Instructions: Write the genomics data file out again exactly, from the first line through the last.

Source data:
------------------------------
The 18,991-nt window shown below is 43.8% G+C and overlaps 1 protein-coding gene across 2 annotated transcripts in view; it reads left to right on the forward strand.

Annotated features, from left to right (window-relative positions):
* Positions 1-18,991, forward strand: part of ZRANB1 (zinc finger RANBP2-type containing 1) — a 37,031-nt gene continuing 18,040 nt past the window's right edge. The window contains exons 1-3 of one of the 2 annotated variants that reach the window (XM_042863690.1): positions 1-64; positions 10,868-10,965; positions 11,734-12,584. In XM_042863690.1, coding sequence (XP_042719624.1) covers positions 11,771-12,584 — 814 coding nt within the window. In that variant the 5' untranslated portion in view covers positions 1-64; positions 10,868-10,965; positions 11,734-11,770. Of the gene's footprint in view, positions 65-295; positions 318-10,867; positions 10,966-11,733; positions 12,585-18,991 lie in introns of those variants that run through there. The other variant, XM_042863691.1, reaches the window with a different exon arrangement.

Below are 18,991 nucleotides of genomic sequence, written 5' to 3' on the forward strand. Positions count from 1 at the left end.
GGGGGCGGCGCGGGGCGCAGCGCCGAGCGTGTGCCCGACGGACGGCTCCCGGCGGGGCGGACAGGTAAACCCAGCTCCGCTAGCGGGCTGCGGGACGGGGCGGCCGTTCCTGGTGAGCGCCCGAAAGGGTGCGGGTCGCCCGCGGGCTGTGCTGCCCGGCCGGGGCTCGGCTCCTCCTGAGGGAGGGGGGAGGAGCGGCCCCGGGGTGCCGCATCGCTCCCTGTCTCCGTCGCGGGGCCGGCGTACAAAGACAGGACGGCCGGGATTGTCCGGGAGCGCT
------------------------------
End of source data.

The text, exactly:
The 18,991-nt window shown below is 43.8% G+C and overlaps 1 protein-coding gene across 2 annotated transcripts in view; it reads left to right on the forward strand.

Annotated features, from left to right (window-relative positions):
* Positions 1-18,991, forward strand: part of ZRANB1 (zinc finger RANBP2-type containing 1) — a 37,031-nt gene continuing 18,040 nt past the window's right edge. The window contains exons 1-3 of one of the 2 annotated variants that reach the window (XM_042863690.1): positions 1-64; positions 10,868-10,965; positions 11,734-12,584. In XM_042863690.1, coding sequence (XP_042719624.1) covers positions 11,771-12,584 — 814 coding nt within the window. In that variant the 5' untranslated portion in view covers positions 1-64; positions 10,868-10,965; positions 11,734-11,770. Of the gene's footprint in view, positions 65-295; positions 318-10,867; positions 10,966-11,733; positions 12,585-18,991 lie in introns of those variants that run through there. The other variant, XM_042863691.1, reaches the window with a different exon arrangement.

Below are 18,991 nucleotides of genomic sequence, written 5' to 3' on the forward strand. Positions count from 1 at the left end.
GGGGGCGGCGCGGGGCGCAGCGCCGAGCGTGTGCCCGACGGACGGCTCCCGGCGGGGCGGACAGGTAAACCCAGCTCCGCTAGCGGGCTGCGGGACGGGGCGGCCGTTCCTGGTGAGCGCCCGAAAGGGTGCGGGTCGCCCGCGGGCTGTGCTGCCCGGCCGGGGCTCGGCTCCTCCTGAGGGAGGGGGGAGGAGCGGCCCCGGGGTGCCGCATCGCTCCCTGTCTCCGTCGCGGGGCCGGCGTACAAAGACAGGACGGCCGGGATTGTCCGGGAGCGCT